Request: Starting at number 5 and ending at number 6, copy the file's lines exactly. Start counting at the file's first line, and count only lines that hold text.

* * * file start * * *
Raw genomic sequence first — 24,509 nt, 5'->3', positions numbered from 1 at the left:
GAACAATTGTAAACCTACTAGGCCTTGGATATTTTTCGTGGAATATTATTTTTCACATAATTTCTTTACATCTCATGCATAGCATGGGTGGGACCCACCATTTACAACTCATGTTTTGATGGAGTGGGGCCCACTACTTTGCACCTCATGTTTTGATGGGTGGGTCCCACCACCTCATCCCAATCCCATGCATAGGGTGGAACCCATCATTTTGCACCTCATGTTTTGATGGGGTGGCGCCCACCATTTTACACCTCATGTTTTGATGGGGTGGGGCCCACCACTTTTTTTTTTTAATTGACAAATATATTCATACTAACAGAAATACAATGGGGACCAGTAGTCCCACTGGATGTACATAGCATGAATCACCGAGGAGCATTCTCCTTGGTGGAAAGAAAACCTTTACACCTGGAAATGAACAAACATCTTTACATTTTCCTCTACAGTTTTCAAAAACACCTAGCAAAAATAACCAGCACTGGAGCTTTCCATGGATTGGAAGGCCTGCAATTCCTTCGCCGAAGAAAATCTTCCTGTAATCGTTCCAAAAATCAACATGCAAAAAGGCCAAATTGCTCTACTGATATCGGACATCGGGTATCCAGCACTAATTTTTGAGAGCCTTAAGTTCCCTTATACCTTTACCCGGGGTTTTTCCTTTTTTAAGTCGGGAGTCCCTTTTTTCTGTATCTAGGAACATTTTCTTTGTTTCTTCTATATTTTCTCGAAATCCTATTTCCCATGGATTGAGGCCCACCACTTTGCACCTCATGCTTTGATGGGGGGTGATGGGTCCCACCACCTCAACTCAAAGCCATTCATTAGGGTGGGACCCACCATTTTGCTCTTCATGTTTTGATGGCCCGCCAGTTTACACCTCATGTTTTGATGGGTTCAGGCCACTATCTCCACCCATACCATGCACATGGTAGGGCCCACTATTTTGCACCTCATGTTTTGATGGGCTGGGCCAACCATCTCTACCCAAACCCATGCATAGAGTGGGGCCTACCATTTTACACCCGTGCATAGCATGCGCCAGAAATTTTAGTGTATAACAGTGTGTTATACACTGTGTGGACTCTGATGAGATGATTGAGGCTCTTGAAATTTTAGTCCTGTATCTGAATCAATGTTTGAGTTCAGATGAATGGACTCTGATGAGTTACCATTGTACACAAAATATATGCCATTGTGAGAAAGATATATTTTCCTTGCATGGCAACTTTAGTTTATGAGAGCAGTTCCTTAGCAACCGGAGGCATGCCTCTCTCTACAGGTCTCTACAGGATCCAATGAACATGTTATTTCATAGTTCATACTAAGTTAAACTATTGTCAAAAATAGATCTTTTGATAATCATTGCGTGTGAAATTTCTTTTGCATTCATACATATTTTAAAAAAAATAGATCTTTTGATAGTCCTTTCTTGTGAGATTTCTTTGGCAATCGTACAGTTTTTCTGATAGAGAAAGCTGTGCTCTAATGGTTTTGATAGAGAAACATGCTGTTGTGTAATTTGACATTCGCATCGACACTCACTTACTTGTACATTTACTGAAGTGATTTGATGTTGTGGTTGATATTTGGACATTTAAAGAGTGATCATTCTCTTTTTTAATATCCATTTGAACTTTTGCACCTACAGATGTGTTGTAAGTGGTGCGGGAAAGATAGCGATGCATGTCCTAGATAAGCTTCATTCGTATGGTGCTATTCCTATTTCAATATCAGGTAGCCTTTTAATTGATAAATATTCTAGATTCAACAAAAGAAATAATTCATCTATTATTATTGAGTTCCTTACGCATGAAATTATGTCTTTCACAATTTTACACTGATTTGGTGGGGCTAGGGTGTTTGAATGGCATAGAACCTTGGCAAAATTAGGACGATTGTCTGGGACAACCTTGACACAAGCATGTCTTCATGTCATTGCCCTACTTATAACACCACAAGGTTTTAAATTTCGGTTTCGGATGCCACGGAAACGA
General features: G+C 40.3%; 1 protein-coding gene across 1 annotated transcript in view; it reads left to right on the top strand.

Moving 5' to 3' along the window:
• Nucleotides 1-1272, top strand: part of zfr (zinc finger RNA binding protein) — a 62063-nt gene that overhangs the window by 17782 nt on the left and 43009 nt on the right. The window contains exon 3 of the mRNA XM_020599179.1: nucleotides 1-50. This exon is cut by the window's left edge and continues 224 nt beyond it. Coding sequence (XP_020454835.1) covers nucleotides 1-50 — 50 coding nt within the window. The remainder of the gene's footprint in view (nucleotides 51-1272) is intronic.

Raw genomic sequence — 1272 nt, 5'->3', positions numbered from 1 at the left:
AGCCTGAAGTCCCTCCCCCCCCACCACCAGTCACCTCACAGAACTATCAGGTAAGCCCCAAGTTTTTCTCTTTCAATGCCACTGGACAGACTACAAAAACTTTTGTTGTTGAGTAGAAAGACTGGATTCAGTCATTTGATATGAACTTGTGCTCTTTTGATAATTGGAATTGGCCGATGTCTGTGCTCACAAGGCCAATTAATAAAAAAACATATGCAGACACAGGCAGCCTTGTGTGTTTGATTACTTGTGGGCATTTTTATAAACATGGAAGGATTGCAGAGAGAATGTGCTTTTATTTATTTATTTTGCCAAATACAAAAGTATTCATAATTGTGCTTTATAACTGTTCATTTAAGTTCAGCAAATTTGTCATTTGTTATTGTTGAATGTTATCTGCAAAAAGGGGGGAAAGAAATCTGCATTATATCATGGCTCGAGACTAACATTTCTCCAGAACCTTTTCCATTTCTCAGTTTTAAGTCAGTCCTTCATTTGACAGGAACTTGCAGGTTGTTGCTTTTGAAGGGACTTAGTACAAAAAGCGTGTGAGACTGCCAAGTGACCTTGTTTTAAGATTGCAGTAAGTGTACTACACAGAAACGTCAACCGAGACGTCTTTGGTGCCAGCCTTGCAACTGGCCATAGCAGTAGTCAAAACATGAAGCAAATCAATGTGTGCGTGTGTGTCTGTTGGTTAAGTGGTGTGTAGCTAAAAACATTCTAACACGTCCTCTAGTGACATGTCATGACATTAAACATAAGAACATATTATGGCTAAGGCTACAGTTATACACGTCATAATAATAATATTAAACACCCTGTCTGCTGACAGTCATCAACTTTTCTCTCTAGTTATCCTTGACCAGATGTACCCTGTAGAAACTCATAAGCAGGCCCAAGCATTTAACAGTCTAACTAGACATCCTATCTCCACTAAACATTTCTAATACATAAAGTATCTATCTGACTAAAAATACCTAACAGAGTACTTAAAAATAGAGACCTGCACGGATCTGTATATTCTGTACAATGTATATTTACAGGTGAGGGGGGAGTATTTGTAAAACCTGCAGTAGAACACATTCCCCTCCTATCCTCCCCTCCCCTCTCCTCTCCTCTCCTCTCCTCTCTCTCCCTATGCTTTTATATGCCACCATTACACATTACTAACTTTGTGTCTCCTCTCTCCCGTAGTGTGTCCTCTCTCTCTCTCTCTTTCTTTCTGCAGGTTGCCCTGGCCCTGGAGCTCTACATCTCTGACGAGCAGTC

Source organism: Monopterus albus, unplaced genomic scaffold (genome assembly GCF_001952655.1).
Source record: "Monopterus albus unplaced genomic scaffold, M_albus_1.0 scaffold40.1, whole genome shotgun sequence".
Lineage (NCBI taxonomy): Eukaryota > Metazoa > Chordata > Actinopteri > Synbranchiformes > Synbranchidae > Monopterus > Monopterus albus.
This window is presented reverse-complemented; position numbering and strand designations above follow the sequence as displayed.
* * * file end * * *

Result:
• Nucleotides 1-1272, top strand: part of zfr (zinc finger RNA binding protein) — a 62063-nt gene that overhangs the window by 17782 nt on the left and 43009 nt on the right. The window contains exon 3 of the mRNA XM_020599179.1: nucleotides 1-50. This exon is cut by the window's left edge and continues 224 nt beyond it. Coding sequence (XP_020454835.1) covers nucleotides 1-50 — 50 coding nt within the window. The remainder of the gene's footprint in view (nucleotides 51-1272) is intronic.

Raw genomic sequence — 1272 nt, 5'->3', positions numbered from 1 at the left: